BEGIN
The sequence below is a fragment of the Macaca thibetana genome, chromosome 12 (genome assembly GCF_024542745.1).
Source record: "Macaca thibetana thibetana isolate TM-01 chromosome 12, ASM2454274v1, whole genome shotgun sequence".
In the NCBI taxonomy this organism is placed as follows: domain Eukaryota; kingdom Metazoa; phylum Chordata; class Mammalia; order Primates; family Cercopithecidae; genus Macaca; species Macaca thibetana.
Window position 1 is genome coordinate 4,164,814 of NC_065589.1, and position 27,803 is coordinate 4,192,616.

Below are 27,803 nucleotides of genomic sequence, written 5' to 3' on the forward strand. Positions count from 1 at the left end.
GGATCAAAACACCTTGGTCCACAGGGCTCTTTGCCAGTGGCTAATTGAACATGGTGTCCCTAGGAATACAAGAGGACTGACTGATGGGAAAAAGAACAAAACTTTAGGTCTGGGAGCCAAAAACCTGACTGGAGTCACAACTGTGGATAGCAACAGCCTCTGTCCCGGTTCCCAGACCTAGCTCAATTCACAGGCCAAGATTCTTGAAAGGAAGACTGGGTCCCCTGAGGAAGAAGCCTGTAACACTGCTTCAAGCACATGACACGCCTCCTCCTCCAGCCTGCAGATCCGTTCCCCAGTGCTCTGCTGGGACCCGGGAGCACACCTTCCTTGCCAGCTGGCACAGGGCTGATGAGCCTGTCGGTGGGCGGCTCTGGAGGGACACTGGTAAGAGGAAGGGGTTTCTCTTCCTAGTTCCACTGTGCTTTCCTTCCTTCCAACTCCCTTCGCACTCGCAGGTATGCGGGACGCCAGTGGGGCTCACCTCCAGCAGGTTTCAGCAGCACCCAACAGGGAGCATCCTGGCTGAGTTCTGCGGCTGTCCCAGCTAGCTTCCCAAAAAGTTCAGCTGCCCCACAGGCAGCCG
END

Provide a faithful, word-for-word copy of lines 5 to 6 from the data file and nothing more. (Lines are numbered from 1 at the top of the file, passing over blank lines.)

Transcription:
Below are 27,803 nucleotides of genomic sequence, written 5' to 3' on the forward strand. Positions count from 1 at the left end.
GGATCAAAACACCTTGGTCCACAGGGCTCTTTGCCAGTGGCTAATTGAACATGGTGTCCCTAGGAATACAAGAGGACTGACTGATGGGAAAAAGAACAAAACTTTAGGTCTGGGAGCCAAAAACCTGACTGGAGTCACAACTGTGGATAGCAACAGCCTCTGTCCCGGTTCCCAGACCTAGCTCAATTCACAGGCCAAGATTCTTGAAAGGAAGACTGGGTCCCCTGAGGAAGAAGCCTGTAACACTGCTTCAAGCACATGACACGCCTCCTCCTCCAGCCTGCAGATCCGTTCCCCAGTGCTCTGCTGGGACCCGGGAGCACACCTTCCTTGCCAGCTGGCACAGGGCTGATGAGCCTGTCGGTGGGCGGCTCTGGAGGGACACTGGTAAGAGGAAGGGGTTTCTCTTCCTAGTTCCACTGTGCTTTCCTTCCTTCCAACTCCCTTCGCACTCGCAGGTATGCGGGACGCCAGTGGGGCTCACCTCCAGCAGGTTTCAGCAGCACCCAACAGGGAGCATCCTGGCTGAGTTCTGCGGCTGTCCCAGCTAGCTTCCCAAAAAGTTCAGCTGCCCCACAGGCAGCCG